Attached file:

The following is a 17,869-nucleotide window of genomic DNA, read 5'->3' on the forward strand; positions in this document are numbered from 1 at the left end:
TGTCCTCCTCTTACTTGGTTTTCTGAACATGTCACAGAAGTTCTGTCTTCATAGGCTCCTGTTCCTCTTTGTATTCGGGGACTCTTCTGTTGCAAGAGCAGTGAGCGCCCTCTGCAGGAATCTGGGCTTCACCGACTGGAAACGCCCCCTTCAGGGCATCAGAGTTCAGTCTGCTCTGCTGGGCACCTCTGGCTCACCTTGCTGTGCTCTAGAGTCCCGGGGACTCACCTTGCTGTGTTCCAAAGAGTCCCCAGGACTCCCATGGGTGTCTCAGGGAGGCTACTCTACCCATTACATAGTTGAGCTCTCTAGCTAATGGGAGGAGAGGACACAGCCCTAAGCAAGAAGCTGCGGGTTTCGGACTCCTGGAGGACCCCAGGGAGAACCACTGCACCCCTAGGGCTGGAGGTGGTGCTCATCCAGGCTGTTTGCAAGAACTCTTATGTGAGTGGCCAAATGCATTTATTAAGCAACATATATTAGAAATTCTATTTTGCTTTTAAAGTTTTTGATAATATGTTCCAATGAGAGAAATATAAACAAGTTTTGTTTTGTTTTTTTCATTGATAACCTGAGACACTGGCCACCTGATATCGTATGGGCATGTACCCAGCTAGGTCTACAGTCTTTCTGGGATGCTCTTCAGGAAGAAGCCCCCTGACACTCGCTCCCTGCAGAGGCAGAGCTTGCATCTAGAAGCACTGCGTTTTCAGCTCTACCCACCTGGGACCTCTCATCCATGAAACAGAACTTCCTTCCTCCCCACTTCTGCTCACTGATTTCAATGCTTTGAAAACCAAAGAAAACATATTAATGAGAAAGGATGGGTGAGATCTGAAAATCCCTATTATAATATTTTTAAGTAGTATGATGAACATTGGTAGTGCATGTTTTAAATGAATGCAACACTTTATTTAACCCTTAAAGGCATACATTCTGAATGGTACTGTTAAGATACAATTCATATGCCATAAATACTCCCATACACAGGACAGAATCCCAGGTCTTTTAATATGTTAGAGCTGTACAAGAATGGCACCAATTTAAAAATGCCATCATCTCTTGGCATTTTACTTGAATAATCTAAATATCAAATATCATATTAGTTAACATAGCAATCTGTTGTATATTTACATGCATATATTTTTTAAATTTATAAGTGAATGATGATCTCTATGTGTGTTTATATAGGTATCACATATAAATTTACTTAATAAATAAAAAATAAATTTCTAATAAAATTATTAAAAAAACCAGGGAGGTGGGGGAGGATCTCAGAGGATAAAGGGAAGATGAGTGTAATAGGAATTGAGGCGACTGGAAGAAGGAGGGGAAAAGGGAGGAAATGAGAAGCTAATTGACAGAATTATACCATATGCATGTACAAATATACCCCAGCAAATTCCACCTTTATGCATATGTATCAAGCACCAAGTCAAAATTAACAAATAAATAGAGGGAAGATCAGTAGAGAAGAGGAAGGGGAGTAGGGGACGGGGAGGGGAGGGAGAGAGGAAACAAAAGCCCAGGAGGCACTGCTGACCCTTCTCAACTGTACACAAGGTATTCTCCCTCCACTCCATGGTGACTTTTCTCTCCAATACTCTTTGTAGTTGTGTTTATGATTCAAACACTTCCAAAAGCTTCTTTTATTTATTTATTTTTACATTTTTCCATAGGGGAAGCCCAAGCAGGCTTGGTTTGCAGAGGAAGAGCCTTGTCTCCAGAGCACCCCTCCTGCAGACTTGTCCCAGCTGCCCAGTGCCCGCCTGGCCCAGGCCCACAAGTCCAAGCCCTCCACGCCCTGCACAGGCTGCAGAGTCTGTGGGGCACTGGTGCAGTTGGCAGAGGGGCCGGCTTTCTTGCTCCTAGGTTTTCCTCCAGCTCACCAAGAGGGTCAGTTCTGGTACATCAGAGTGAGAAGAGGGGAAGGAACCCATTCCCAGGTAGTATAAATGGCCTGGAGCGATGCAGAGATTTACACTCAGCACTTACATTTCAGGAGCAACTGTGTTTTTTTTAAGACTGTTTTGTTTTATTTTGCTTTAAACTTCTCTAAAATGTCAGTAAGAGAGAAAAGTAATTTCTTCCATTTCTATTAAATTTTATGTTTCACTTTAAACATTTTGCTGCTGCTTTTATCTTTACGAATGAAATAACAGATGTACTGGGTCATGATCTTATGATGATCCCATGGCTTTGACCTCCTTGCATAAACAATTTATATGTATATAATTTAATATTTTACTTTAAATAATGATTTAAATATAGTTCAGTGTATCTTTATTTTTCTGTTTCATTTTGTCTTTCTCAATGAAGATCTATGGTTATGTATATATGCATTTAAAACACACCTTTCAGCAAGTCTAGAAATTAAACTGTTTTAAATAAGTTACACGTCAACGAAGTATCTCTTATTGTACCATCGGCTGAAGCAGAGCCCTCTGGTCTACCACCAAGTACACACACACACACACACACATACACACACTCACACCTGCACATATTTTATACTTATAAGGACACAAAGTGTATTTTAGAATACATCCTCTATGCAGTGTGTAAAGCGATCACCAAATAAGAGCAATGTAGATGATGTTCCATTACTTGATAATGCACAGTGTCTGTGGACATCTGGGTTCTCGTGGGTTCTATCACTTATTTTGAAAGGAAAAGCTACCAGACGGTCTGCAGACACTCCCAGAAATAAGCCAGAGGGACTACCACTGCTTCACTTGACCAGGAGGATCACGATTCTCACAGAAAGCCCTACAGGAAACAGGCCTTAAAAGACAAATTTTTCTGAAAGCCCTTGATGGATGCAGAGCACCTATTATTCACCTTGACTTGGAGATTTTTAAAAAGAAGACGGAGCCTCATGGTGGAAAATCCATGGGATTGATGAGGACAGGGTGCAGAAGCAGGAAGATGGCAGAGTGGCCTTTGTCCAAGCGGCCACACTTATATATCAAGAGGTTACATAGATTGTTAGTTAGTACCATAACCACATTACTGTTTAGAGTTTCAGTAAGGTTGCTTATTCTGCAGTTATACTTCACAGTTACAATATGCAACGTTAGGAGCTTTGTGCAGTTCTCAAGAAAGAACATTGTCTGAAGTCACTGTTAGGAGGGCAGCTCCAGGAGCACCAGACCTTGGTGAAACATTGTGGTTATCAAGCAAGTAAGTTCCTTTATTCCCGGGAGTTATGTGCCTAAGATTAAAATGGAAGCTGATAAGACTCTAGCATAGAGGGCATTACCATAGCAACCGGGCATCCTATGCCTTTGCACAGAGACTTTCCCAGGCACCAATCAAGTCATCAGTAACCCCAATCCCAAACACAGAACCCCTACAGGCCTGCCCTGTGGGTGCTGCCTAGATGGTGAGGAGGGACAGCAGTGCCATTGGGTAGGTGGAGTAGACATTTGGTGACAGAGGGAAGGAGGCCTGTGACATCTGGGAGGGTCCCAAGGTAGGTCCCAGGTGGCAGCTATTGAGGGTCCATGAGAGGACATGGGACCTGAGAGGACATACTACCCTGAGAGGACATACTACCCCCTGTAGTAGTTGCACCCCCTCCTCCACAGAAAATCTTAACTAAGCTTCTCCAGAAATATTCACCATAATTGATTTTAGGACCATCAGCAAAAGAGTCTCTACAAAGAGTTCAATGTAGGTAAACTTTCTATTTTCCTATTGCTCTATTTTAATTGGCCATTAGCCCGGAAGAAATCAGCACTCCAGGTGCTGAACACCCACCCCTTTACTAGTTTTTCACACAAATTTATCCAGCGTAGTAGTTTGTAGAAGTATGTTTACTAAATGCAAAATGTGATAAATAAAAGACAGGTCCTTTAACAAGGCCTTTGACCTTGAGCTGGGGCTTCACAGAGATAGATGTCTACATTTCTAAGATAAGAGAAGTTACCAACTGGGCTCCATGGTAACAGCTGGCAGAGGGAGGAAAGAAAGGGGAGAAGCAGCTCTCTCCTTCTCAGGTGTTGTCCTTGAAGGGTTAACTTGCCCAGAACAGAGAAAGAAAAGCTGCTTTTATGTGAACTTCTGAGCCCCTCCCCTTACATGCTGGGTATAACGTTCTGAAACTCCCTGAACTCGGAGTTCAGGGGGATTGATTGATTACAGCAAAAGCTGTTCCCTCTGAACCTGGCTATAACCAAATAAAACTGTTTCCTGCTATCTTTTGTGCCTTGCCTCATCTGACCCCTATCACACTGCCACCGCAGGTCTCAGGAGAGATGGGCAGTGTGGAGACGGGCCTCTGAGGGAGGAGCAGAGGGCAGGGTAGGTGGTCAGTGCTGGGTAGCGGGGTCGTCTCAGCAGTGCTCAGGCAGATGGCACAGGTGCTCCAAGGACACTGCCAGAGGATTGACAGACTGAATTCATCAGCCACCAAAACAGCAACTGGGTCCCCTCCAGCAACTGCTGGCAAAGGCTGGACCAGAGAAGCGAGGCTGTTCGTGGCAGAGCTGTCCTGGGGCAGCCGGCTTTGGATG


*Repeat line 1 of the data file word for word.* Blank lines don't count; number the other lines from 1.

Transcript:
The following is a 17,869-nucleotide window of genomic DNA, read 5'->3' on the forward strand; positions in this document are numbered from 1 at the left end: